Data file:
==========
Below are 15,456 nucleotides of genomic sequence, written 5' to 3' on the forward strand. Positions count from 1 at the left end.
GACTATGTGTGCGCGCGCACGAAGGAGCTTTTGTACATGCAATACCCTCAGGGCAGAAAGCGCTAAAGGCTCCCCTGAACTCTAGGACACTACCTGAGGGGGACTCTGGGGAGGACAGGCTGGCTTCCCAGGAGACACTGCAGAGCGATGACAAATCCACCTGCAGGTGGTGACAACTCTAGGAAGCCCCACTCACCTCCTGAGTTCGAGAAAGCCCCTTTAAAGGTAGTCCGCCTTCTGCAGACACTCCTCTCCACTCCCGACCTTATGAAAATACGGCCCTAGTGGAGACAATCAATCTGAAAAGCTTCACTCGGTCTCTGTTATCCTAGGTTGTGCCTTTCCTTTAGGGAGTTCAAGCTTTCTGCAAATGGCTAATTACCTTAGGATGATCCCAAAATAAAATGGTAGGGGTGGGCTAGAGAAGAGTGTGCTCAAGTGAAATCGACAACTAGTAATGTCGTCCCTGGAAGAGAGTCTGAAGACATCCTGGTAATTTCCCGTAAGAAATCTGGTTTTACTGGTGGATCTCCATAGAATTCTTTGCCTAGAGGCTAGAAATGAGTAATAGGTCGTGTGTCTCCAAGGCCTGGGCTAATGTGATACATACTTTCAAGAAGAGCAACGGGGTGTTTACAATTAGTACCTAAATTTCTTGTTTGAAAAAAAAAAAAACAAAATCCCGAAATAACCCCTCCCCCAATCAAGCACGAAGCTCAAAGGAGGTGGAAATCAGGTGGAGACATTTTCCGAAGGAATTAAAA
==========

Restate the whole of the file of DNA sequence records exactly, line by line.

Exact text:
Below are 15,456 nucleotides of genomic sequence, written 5' to 3' on the forward strand. Positions count from 1 at the left end.
GACTATGTGTGCGCGCGCACGAAGGAGCTTTTGTACATGCAATACCCTCAGGGCAGAAAGCGCTAAAGGCTCCCCTGAACTCTAGGACACTACCTGAGGGGGACTCTGGGGAGGACAGGCTGGCTTCCCAGGAGACACTGCAGAGCGATGACAAATCCACCTGCAGGTGGTGACAACTCTAGGAAGCCCCACTCACCTCCTGAGTTCGAGAAAGCCCCTTTAAAGGTAGTCCGCCTTCTGCAGACACTCCTCTCCACTCCCGACCTTATGAAAATACGGCCCTAGTGGAGACAATCAATCTGAAAAGCTTCACTCGGTCTCTGTTATCCTAGGTTGTGCCTTTCCTTTAGGGAGTTCAAGCTTTCTGCAAATGGCTAATTACCTTAGGATGATCCCAAAATAAAATGGTAGGGGTGGGCTAGAGAAGAGTGTGCTCAAGTGAAATCGACAACTAGTAATGTCGTCCCTGGAAGAGAGTCTGAAGACATCCTGGTAATTTCCCGTAAGAAATCTGGTTTTACTGGTGGATCTCCATAGAATTCTTTGCCTAGAGGCTAGAAATGAGTAATAGGTCGTGTGTCTCCAAGGCCTGGGCTAATGTGATACATACTTTCAAGAAGAGCAACGGGGTGTTTACAATTAGTACCTAAATTTCTTGTTTGAAAAAAAAAAAAACAAAATCCCGAAATAACCCCTCCCCCAATCAAGCACGAAGCTCAAAGGAGGTGGAAATCAGGTGGAGACATTTTCCGAAGGAATTAAAA